And then there has been this decades-long career of writing for publication, which I picture as a kind of mangy tail that I ‘m dragging along behind me, like that super-long scarf I tried to knit in Sixth Grade and had to keep ON knitting because I didn’t know how to finish it.

“Casting off” I think is the term for it. I have never learned to cast off in life.

Yet I knew that none of this is what the man meant. I could tell by his expression.
“Let me put it another way,” he said. “What have you cared about in your time here? What have you loved?”

Stated like that, the question set up in me such a whirring of mental gears that I was struck utterly speechless. Lucky for me, just then the emcee tapped his microphone and began the program.

I was off the hook.

And though the elderly gent and I never did return to the topic, his question remains with me still.

 Now if you thought this was the place where I might go all sublime and send my thoughts soaring into the realm of the angels, well, you’d be wrong.  The things I keep coming back to are more in the realm of the schoolyard. They are that simple.

 So what are they, these things I have loved so much? Well, baths, for starters. I love baths. I love taking baths myself and I love giving baths to little people, who look so much like baby seals with their hair all slicked back you forget they have ears.

Also, bubbles. I love blowing the kind of giant bubble you can make by soaping up one hand, making a fist with it, then slowly opening the fist just enough to see that a pane of iridescence in the nickel-sized opening. I love how you can blow lightly on it and – presto! – make a bright wobbling orb as big as your face.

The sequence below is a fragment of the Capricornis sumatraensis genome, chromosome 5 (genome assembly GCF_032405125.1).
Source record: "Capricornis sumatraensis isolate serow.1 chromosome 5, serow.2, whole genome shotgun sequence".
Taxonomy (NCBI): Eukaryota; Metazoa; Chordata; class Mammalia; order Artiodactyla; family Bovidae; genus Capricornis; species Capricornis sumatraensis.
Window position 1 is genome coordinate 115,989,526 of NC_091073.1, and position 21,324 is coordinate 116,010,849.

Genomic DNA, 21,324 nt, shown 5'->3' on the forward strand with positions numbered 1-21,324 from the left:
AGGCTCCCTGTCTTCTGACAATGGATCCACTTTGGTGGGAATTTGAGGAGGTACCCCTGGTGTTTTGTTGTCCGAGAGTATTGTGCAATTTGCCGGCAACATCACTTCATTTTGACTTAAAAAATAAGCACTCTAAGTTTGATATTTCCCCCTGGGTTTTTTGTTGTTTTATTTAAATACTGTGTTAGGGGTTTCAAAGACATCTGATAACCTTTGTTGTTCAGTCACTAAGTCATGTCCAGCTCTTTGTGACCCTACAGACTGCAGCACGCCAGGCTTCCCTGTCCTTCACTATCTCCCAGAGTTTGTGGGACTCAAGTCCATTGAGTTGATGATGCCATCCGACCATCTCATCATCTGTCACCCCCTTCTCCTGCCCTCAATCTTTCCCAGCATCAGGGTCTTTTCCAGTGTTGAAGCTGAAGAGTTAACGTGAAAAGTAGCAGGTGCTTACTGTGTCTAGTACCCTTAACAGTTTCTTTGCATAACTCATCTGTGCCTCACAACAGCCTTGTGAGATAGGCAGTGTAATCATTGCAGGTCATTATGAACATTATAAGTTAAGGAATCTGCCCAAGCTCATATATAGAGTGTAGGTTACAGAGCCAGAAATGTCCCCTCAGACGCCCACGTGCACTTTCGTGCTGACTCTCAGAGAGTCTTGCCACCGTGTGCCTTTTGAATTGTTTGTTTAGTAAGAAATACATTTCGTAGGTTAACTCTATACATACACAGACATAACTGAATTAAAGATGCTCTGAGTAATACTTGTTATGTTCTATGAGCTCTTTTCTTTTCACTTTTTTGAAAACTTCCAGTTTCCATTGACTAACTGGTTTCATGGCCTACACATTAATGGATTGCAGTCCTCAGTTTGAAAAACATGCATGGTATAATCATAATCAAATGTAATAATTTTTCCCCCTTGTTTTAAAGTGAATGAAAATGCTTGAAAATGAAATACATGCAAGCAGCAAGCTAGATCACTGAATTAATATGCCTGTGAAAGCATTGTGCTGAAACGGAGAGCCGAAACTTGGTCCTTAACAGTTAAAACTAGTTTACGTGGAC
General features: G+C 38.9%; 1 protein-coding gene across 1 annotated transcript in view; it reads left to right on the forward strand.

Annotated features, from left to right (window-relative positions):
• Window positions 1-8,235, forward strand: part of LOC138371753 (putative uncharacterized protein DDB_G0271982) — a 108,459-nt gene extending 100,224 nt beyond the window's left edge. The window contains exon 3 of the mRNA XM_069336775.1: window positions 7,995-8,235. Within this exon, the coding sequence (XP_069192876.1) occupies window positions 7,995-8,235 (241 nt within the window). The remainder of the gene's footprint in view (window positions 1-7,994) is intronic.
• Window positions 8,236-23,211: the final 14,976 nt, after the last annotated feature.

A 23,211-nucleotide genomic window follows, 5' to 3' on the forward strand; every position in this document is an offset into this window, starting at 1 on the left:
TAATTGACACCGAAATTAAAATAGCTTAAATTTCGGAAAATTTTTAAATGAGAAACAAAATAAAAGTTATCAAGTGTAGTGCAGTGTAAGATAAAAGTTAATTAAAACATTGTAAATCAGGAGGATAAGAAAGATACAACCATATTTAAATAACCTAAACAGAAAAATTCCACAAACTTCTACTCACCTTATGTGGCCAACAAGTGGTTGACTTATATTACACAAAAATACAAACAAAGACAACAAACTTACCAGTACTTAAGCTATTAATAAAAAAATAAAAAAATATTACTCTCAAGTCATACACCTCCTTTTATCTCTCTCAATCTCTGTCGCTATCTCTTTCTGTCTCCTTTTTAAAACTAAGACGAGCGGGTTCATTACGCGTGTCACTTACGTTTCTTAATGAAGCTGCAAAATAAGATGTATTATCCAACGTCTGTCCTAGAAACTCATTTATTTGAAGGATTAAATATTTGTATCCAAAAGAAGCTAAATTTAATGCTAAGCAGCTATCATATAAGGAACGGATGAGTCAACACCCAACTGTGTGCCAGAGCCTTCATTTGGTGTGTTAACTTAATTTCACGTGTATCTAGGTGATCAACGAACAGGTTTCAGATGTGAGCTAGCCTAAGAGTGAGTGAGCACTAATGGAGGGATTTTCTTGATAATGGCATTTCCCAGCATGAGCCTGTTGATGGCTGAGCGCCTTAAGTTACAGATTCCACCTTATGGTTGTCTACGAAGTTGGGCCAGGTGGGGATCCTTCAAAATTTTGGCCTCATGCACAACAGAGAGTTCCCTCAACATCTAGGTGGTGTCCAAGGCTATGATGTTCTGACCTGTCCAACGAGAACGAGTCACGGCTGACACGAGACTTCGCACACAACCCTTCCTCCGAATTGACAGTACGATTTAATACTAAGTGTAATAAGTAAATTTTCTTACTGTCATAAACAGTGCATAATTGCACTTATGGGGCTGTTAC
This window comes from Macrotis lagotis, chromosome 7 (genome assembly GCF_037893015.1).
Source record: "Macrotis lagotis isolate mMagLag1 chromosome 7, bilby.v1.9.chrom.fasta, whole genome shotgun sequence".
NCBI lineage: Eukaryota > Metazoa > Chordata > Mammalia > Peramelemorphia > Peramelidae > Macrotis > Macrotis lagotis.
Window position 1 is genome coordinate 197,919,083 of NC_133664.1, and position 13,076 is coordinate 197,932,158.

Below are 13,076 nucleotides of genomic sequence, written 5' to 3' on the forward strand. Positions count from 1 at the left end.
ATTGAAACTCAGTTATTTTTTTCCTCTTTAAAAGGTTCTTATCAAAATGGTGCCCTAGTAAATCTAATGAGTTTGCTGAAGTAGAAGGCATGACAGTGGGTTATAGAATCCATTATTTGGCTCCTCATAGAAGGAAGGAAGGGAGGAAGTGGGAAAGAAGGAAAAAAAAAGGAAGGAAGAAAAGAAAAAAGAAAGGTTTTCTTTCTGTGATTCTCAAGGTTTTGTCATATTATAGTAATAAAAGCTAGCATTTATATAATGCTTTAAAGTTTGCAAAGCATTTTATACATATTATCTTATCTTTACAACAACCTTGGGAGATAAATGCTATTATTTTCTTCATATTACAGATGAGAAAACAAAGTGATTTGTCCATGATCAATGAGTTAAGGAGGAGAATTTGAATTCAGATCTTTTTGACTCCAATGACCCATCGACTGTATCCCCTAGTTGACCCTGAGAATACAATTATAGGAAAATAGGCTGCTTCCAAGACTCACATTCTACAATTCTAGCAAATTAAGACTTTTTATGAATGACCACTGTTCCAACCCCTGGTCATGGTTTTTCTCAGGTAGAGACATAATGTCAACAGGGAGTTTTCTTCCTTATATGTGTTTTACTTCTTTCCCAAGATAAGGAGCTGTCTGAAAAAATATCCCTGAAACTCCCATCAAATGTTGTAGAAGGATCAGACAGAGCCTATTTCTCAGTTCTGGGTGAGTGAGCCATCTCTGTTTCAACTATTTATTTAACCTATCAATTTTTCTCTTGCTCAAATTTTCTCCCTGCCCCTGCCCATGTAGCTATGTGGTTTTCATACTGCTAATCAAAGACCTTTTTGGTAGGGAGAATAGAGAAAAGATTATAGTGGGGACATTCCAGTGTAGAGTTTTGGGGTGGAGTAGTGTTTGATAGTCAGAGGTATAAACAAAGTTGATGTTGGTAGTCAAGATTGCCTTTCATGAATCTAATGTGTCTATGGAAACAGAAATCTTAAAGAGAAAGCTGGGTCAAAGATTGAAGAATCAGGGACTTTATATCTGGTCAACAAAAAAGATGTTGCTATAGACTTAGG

I love listening to small children and delighting in what they will say.

I think of the time one suddenly said to me “I like your nice fat arms,” or the time another leaned close to her mother in public to whisper, “That poor man has nipples all over his face!”

I love being in the presence of kids generally, no matter what their age or what they are doing, just because they are so funny and honest. I love the way they live in the here and now.

And I think that St. Peter might want me to live like them, open to surprise and delight as they are, with no more thoughts about mangy tails or the casting-off skills I will likely never, ever possess.




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Posted by on March 20, 2015 in humor

Flaming Honesty

By James Christopher Darling

Something Like a Storybook

Where Morgan Bradham shares.

Days Like What

There are 24hrs in a day, here are mine.


A blog full of humorous and poignant observations.

The Freelance Retort

Because one minute you're a baby and the next you're getting the senior discount - and there's no reversing direction!


Another Good Day in Rural America . . . . . . . © 2012, 2013, 2014 Ann Aikens ~ all rights reserved

Eating The Week

Week-size morsels of the stuff we eat

Flaming Honesty

By James Christopher Darling

Something Like a Storybook

Where Morgan Bradham shares.

Days Like What

There are 24hrs in a day, here are mine.


A blog full of humorous and poignant observations.

The Freelance Retort

Because one minute you're a baby and the next you're getting the senior discount - and there's no reversing direction!


Another Good Day in Rural America . . . . . . . © 2012, 2013, 2014 Ann Aikens ~ all rights reserved

Eating The Week

Week-size morsels of the stuff we eat